Light Bulb Moments
I’ve only been at Full Media for a little less than two months, and I almost can’t believe how much I’ve learned. Every single day has been filled with “light bulb moments,” and I’d be a rich woman if I had a dollar for every time the thought, “Wow, if only I’d known that a year ago,” crossed my mind.
In my previous job, I was the only person who touched anything remotely related to marketing. In many ways, this was fantastic. I was given total creative freedom. But developing innovative ideas and staying on top of industry trends—especially as they relate to the ever-changing ways of the web—was daunting. I missed having a whole team of folks to help me brainstorm and learn.
Because I imagine many people looking for Internet marketing services might be in the position I was, I wanted to share some of the most enlightening facts I’ve learned from a newbie’s perspective. In no particular order and following no specific train of thought:
• Meta keywords don’t help—and may even hurt. It was my responsibility to make updates to our company website, and I always saw the space for Meta keywords. Sometimes I threw some in. Sometimes I didn’t. Did I really understand what they did? Nope. Did I know that I could actually be harming the site’s performance? Definitely not.
Search engines are beginning to view Meta keywords as spam signals. And although keywords that are actually representative of content on a page may not negatively affect your site’s standing with search engines, it’s best to play it safe and get rid of them altogether.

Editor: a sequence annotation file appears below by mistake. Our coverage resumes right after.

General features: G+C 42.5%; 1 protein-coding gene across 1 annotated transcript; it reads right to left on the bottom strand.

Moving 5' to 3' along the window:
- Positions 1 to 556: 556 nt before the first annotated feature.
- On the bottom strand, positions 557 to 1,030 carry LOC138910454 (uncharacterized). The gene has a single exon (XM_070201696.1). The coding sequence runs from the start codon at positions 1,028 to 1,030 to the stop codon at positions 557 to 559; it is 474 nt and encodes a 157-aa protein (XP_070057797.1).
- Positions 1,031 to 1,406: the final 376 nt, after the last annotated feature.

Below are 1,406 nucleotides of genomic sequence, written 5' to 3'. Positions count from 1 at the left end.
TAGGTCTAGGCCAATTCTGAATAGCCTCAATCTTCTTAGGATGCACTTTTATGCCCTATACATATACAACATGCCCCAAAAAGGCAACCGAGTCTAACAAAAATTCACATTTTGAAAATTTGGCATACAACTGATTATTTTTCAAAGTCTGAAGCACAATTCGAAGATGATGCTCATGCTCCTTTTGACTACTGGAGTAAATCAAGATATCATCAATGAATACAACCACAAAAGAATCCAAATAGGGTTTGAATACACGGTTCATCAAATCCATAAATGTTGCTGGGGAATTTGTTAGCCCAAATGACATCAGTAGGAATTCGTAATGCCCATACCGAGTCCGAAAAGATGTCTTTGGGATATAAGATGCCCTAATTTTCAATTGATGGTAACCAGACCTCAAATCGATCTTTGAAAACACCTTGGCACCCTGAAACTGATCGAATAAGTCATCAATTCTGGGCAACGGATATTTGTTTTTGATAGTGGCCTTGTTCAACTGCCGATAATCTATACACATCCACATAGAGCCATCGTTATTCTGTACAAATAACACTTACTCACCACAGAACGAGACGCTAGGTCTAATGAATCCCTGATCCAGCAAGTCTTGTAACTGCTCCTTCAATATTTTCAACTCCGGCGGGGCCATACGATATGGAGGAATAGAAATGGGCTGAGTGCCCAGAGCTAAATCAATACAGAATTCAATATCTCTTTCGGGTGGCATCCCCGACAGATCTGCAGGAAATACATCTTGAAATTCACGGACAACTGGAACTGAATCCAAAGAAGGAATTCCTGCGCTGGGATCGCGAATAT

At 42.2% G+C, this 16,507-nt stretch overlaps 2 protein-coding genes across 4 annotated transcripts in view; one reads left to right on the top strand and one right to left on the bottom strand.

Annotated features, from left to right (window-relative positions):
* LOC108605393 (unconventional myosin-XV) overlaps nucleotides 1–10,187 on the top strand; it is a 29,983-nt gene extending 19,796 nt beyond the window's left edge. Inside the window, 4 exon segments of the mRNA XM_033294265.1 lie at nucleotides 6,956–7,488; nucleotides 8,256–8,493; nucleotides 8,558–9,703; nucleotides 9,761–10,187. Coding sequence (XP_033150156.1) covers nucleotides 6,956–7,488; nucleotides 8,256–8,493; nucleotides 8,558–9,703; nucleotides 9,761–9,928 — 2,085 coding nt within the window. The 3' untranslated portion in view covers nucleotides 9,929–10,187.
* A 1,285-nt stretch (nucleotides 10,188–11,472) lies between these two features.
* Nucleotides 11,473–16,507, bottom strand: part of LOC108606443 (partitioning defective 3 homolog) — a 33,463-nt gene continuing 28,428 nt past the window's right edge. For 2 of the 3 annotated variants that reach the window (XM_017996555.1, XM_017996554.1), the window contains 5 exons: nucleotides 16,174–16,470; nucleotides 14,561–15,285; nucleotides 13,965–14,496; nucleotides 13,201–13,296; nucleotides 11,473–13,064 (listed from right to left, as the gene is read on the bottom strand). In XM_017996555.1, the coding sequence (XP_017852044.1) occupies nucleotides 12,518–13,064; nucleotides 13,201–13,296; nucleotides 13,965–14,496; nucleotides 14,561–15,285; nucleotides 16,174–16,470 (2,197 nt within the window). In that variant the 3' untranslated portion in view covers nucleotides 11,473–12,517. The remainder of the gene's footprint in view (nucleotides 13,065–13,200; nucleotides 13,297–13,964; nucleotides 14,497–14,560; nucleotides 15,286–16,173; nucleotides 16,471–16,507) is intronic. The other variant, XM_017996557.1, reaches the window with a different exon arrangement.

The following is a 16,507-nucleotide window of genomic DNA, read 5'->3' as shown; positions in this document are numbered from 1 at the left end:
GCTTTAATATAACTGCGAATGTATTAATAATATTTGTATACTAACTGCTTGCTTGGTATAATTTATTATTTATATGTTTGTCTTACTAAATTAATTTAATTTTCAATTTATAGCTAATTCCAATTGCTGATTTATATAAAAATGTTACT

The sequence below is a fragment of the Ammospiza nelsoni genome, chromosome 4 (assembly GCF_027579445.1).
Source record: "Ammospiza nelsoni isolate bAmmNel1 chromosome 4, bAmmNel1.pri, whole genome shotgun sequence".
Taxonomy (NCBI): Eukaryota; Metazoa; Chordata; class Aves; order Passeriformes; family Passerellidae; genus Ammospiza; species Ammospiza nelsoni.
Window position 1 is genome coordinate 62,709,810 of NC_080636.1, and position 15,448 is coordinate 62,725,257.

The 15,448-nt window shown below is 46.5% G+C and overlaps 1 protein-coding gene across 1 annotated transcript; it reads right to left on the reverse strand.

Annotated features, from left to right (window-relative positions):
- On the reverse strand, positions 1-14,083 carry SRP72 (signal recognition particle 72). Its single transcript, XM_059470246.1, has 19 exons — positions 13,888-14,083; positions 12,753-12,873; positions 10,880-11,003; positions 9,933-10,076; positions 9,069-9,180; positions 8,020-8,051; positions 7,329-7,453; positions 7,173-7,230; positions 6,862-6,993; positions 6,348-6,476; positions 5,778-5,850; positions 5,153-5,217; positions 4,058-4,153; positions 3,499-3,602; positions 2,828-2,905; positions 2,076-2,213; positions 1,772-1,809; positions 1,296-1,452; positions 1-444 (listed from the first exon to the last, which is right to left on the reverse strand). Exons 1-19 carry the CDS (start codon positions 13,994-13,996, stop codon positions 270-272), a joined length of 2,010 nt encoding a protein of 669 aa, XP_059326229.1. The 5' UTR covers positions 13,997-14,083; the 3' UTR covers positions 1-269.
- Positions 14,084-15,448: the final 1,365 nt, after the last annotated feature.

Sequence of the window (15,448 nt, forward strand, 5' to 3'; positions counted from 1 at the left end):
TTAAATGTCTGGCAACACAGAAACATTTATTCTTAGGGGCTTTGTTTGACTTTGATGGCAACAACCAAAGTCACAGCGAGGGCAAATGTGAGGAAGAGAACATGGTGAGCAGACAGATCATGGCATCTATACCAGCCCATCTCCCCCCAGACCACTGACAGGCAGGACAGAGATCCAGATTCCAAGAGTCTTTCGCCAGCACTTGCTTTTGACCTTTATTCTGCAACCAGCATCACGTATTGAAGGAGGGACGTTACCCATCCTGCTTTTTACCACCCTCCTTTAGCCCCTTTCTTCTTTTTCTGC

• It matters what you name your photos. I knew about alt-tags for photos (the words that show up if a photo doesn’t load or when you let the cursor hover over a loaded image). “Always use them,” my professors said in college. “You never know who is using your site,” they continued. I absorbed this info. What I didn’t know is that search engines also evaluate photo file names. Industry best practice? Use descriptive words in all lowercase letters and hyphens to separate words.
For instance, if you wanted to upload this photo to your website, you might want to name it “cutest-dog-ever.jpg”—or something along those lines.
• Search engines are smarter than you think—and they keep getting smarter. If you ever hear about an SEO tactic that sounds as though it’s going to “trick” the search engines, stay far away. There are entire teams of people at Google, Bing, etc. who work day in and day out to identify and penalize sites that aren’t playing fair. Be sure the driving force behind your SEO efforts is enhancing your users’ experience—not just boosting the numbers—and you should be safe.
• You should work with Full Media. There are a lot of “media” companies out there these days and a lot of people claiming to know all there is to know about SEO. I have a hard time believing anyone could do a better job than the talented, intelligent people I have the pleasure of working with every day.